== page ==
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Abu Dhabi, UAESunday 28 February 2021

Three Arab films make the Locarno Film Festival 2020 selection

This year, the festival brings together 43 films from 34 countries, including Palestine, Tunisia and Somalia

'Bethlehem 2001' by Ibrahim Handal is among three Arab films selected at this year's special Locarno Film Festival. Facebook
'Bethlehem 2001' by Ibrahim Handal is among three Arab films selected at this year's special Locarno Film Festival. Facebook

Three films from the Arab world have been selected for a special instalment of this year's Locarno Film Festival, one of the longest-running festivals in Switzerland.

Titled For the Future of Films, the event will take place both online and in theatres from August 5 to 15.

Ibrahim Handal's Bethlehem 2001 from Palestine, Rim Nakhli's Nour from Tunisia and Mo Harawe's Life on the Horn from Somalia are among the 43 films selected from 34 countries.

This isn't the directorial debut of any of the three filmmakers. Handal helmed the 2018 short Him & I, and was director of photography on the 2018 award-winning short Ambience, which was officially selected at the Cinefondation at Cannes and won third place.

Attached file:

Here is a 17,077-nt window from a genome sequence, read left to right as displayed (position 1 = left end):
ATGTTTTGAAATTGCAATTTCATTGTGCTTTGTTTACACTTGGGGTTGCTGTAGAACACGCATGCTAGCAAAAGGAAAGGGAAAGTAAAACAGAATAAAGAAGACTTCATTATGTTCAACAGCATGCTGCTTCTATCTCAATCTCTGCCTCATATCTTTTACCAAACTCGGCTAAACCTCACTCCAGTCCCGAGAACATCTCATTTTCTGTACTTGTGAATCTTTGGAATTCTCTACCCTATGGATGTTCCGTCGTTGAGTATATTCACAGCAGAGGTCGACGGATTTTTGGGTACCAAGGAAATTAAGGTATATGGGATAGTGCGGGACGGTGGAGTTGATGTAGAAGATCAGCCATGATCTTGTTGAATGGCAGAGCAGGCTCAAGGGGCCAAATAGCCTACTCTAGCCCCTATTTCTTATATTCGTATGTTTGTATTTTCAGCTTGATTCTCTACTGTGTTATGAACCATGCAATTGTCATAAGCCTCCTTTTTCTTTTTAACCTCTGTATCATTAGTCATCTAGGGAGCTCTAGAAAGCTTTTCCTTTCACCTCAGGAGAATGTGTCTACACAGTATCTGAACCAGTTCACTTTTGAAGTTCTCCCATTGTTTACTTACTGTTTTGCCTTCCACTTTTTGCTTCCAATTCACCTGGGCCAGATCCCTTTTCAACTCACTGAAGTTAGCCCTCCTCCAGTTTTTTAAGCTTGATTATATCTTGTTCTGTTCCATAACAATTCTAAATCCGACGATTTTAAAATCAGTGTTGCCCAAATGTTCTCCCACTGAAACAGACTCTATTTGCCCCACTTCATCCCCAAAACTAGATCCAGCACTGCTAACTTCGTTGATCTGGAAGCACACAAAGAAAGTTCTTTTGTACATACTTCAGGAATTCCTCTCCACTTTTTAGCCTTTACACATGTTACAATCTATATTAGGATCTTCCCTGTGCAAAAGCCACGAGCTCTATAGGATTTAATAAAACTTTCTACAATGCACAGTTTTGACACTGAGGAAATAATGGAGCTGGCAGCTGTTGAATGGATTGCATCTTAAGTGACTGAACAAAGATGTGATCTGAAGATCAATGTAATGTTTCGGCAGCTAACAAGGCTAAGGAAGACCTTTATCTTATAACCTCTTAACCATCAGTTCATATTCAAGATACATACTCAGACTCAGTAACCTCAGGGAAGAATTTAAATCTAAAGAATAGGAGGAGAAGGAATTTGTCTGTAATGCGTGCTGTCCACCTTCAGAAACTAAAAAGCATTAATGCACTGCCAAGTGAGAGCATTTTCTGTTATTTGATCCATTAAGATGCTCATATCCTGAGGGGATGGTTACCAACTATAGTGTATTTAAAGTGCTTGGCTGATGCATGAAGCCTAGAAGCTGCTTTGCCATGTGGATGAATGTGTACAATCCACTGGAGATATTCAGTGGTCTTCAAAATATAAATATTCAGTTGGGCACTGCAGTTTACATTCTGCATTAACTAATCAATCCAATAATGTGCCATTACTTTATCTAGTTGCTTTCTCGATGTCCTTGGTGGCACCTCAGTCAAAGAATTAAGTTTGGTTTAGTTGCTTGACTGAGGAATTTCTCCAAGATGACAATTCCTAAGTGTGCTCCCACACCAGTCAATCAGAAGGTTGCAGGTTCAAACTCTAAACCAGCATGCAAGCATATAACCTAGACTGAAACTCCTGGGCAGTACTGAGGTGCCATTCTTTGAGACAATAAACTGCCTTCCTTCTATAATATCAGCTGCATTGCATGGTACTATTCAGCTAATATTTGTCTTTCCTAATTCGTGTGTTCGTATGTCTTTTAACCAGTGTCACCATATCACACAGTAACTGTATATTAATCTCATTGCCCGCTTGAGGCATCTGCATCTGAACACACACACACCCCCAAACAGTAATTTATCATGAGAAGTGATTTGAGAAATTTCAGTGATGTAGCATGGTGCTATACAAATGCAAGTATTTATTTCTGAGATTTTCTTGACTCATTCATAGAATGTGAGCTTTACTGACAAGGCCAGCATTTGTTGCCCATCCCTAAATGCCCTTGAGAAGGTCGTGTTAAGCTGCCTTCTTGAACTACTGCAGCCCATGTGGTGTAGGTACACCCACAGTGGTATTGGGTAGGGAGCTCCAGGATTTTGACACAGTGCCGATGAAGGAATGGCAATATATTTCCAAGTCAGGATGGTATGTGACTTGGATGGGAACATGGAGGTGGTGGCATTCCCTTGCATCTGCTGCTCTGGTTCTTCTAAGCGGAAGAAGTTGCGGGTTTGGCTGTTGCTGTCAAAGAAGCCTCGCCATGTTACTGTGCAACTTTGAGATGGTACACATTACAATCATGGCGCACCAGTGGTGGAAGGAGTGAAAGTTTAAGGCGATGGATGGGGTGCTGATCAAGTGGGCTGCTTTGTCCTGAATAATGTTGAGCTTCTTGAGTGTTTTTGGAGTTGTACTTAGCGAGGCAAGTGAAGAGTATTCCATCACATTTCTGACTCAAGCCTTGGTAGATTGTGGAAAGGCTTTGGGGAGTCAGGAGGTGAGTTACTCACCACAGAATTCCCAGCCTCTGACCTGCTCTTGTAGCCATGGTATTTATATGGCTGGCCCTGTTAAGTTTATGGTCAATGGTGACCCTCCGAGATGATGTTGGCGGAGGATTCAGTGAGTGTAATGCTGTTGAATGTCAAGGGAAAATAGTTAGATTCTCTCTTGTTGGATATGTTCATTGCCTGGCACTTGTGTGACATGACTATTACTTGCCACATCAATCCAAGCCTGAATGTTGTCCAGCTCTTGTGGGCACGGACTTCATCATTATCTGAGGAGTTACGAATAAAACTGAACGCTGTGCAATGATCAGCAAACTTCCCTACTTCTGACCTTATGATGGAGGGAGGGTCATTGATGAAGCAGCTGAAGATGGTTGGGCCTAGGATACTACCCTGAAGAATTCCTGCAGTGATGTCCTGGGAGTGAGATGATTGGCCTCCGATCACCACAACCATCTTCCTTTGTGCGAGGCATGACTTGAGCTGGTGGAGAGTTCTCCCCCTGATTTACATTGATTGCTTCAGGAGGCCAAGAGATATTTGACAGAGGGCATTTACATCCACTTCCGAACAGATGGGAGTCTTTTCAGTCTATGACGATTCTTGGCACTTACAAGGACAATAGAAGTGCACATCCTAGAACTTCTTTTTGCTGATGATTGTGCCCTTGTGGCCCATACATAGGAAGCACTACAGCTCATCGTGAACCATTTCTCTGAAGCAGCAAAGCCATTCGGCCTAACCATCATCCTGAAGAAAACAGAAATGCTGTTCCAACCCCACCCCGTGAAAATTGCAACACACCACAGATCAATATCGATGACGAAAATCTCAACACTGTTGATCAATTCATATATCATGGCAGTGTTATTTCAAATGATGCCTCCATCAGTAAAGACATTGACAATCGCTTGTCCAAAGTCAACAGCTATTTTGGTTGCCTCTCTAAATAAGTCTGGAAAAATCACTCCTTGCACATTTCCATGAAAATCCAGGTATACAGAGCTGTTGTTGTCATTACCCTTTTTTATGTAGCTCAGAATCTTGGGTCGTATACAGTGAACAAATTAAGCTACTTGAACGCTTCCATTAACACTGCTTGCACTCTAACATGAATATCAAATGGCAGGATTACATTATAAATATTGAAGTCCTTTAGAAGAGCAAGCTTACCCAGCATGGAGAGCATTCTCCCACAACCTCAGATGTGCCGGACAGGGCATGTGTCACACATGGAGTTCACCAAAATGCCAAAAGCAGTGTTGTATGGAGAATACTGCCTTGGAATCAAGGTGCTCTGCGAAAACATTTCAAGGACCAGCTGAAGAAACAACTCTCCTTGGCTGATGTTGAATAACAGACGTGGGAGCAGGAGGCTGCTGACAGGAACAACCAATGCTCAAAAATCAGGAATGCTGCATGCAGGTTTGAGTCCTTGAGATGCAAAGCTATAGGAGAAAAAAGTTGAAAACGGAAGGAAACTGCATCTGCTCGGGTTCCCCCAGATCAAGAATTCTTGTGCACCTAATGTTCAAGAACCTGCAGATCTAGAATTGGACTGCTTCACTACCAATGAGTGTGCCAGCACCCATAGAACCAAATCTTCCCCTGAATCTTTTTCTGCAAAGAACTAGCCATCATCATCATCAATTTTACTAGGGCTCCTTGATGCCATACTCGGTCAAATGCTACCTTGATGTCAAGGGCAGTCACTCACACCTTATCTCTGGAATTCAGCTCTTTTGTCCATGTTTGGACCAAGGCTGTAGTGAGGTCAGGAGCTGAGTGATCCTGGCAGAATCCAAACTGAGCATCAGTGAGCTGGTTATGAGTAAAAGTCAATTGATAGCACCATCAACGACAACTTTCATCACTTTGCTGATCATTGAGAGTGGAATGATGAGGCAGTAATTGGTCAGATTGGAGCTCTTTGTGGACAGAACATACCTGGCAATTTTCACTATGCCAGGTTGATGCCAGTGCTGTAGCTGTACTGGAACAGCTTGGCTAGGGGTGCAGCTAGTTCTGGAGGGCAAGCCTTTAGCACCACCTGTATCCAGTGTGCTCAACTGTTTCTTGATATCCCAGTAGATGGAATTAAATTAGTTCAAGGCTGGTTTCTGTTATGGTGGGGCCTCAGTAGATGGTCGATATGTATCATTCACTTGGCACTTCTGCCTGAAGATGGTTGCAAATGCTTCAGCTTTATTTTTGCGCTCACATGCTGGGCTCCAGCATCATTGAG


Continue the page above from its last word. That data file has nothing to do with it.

A still from 'Noor' by Rim Nakhli. Rim Nakhli
A still from 'Nour' by Rim Nakhli. Rim Nakhli

Nakhli is known for her first short Escape (originally Evasion) or Ranim, and Harawe has directed two shorts: 1947 (2020) and The Story of the Polar Bear that Wanted to Go to Africa (2018).

The three films are running for the Pardi di domani award in the international competition.

"We are very pleased to present a global panorama of emerging filmmakers covering a rich selection of genres, subject matter, aesthetics and point of view," festival organisers said in a statement.

"In this special year, as we all adapt in response to the Covid-19 pandemic, we hope viewers around the world will be as moved and impressed by these films as we have been."

The festival was founded in 1946, and screens films in various competitive and non-competitive sections, including feature-length narrative and documentary, short, avant-­garde and retrospective. It has also traditionally hosted one of the world’s largest open-air screening venues, The Piazza Grande, seating 8,000 spectators. That event is likely to be very different this year, however.

Last year there were six regional films selected for the festival: you can read about those here.

Updated: July 15, 2020 12:05 PM

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